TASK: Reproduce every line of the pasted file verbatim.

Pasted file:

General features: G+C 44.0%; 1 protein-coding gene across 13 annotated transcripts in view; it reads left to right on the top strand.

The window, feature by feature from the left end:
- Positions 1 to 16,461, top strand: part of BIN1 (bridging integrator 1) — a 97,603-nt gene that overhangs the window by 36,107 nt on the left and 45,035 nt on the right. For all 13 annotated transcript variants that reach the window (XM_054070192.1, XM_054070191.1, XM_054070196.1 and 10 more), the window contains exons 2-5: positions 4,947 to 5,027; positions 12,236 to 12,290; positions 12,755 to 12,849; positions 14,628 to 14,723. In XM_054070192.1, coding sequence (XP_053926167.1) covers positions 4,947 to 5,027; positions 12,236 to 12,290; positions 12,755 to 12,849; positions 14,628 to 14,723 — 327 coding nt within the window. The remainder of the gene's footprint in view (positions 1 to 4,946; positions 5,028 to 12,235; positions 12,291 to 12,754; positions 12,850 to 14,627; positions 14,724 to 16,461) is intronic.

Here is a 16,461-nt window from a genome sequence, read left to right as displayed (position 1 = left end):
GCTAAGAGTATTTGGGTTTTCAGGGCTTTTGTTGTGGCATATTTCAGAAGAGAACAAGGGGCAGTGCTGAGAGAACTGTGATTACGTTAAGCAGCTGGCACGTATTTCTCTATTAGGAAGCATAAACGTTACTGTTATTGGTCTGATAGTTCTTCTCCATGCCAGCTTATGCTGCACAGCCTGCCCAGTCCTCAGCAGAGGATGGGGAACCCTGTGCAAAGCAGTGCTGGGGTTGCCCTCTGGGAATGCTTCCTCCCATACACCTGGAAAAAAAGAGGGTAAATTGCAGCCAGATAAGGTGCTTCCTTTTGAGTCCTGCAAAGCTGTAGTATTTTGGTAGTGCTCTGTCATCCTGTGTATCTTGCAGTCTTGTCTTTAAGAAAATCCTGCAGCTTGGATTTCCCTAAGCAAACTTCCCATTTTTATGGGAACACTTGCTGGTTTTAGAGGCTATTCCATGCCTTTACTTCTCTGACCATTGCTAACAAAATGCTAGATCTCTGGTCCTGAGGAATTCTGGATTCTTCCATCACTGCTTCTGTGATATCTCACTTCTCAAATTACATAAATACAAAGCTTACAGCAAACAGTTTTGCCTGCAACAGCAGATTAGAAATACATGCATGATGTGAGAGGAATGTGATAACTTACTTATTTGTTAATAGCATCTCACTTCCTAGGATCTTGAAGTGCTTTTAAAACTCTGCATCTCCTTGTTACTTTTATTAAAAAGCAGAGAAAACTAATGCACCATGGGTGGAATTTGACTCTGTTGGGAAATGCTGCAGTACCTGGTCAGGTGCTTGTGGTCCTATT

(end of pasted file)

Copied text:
General features: G+C 44.0%; 1 protein-coding gene across 13 annotated transcripts in view; it reads left to right on the top strand.

The window, feature by feature from the left end:
- Positions 1 to 16,461, top strand: part of BIN1 (bridging integrator 1) — a 97,603-nt gene that overhangs the window by 36,107 nt on the left and 45,035 nt on the right. For all 13 annotated transcript variants that reach the window (XM_054070192.1, XM_054070191.1, XM_054070196.1 and 10 more), the window contains exons 2-5: positions 4,947 to 5,027; positions 12,236 to 12,290; positions 12,755 to 12,849; positions 14,628 to 14,723. In XM_054070192.1, coding sequence (XP_053926167.1) covers positions 4,947 to 5,027; positions 12,236 to 12,290; positions 12,755 to 12,849; positions 14,628 to 14,723 — 327 coding nt within the window. The remainder of the gene's footprint in view (positions 1 to 4,946; positions 5,028 to 12,235; positions 12,291 to 12,754; positions 12,850 to 14,627; positions 14,724 to 16,461) is intronic.

Here is a 16,461-nt window from a genome sequence, read left to right as displayed (position 1 = left end):
GCTAAGAGTATTTGGGTTTTCAGGGCTTTTGTTGTGGCATATTTCAGAAGAGAACAAGGGGCAGTGCTGAGAGAACTGTGATTACGTTAAGCAGCTGGCACGTATTTCTCTATTAGGAAGCATAAACGTTACTGTTATTGGTCTGATAGTTCTTCTCCATGCCAGCTTATGCTGCACAGCCTGCCCAGTCCTCAGCAGAGGATGGGGAACCCTGTGCAAAGCAGTGCTGGGGTTGCCCTCTGGGAATGCTTCCTCCCATACACCTGGAAAAAAAGAGGGTAAATTGCAGCCAGATAAGGTGCTTCCTTTTGAGTCCTGCAAAGCTGTAGTATTTTGGTAGTGCTCTGTCATCCTGTGTATCTTGCAGTCTTGTCTTTAAGAAAATCCTGCAGCTTGGATTTCCCTAAGCAAACTTCCCATTTTTATGGGAACACTTGCTGGTTTTAGAGGCTATTCCATGCCTTTACTTCTCTGACCATTGCTAACAAAATGCTAGATCTCTGGTCCTGAGGAATTCTGGATTCTTCCATCACTGCTTCTGTGATATCTCACTTCTCAAATTACATAAATACAAAGCTTACAGCAAACAGTTTTGCCTGCAACAGCAGATTAGAAATACATGCATGATGTGAGAGGAATGTGATAACTTACTTATTTGTTAATAGCATCTCACTTCCTAGGATCTTGAAGTGCTTTTAAAACTCTGCATCTCCTTGTTACTTTTATTAAAAAGCAGAGAAAACTAATGCACCATGGGTGGAATTTGACTCTGTTGGGAAATGCTGCAGTACCTGGTCAGGTGCTTGTGGTCCTATT